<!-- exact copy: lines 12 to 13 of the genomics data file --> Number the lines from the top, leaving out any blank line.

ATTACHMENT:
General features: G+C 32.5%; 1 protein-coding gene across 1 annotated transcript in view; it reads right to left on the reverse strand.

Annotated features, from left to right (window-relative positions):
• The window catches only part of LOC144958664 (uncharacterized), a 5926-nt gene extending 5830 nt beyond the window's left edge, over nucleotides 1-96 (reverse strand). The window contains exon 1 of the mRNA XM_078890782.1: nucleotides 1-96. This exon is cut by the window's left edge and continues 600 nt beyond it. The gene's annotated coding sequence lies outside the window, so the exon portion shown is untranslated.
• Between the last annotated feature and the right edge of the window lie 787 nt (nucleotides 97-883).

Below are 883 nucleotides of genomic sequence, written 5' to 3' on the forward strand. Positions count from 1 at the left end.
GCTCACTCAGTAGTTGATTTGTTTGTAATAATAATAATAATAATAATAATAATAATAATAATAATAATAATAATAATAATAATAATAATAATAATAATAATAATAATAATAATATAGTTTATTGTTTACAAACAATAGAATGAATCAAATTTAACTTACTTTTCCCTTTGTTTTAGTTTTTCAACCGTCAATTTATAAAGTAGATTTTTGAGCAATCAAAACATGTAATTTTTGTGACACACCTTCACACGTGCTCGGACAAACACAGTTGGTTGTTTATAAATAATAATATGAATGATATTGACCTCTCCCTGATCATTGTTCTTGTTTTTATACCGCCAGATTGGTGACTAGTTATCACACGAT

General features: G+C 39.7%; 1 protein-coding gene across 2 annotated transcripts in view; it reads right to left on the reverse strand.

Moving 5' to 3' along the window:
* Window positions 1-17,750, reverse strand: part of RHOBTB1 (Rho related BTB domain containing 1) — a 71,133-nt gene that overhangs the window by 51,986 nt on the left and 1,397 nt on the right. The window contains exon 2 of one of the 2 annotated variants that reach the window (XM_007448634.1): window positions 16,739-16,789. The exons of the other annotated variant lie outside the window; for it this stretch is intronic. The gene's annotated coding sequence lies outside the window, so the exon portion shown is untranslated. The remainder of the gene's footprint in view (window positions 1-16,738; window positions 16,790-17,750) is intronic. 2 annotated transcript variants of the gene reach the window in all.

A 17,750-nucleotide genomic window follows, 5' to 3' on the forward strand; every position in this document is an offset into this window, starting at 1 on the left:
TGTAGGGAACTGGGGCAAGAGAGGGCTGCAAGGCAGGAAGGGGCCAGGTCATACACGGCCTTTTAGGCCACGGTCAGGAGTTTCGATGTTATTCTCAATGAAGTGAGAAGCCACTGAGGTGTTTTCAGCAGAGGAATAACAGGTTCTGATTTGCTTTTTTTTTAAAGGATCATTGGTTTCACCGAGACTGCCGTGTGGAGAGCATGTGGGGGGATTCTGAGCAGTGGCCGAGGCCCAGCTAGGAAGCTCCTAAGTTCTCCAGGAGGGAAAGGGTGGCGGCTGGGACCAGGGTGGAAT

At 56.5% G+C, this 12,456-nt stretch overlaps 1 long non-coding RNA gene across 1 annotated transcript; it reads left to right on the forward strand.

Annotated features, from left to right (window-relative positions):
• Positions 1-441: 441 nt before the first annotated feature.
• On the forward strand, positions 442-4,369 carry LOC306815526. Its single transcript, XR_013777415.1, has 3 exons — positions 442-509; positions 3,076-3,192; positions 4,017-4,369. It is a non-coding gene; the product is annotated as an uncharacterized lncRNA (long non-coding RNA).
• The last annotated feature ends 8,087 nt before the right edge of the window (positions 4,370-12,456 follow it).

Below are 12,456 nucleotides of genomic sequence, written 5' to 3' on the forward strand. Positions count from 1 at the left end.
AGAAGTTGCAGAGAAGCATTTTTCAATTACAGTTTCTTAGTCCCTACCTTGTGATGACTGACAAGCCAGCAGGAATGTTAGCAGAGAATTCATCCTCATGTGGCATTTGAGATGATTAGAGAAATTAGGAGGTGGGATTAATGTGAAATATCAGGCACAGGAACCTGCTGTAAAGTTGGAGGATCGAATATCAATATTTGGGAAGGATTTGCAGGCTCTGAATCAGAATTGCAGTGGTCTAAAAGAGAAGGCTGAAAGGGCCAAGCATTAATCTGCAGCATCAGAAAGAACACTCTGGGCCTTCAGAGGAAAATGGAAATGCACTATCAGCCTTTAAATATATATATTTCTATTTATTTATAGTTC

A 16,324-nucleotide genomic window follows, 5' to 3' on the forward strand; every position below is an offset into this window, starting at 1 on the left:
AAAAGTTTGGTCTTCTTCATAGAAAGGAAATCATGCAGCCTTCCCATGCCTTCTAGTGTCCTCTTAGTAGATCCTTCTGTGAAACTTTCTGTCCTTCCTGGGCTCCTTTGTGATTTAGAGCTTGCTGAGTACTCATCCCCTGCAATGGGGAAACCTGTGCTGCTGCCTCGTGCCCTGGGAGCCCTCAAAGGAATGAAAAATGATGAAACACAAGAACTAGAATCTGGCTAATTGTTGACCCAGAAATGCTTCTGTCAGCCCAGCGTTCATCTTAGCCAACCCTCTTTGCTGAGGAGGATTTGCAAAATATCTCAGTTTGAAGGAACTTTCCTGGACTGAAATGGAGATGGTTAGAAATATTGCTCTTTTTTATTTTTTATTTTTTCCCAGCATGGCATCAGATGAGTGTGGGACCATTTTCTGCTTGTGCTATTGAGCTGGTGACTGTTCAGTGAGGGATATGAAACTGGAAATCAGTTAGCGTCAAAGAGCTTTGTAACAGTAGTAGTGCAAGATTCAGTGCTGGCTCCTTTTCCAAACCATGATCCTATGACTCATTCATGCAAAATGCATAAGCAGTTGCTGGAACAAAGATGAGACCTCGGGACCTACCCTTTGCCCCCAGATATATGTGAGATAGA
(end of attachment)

At 56.5% G+C, this 12,456-nt stretch overlaps 1 long non-coding RNA gene across 1 annotated transcript; it reads left to right on the forward strand.

Annotated features, from left to right (window-relative positions):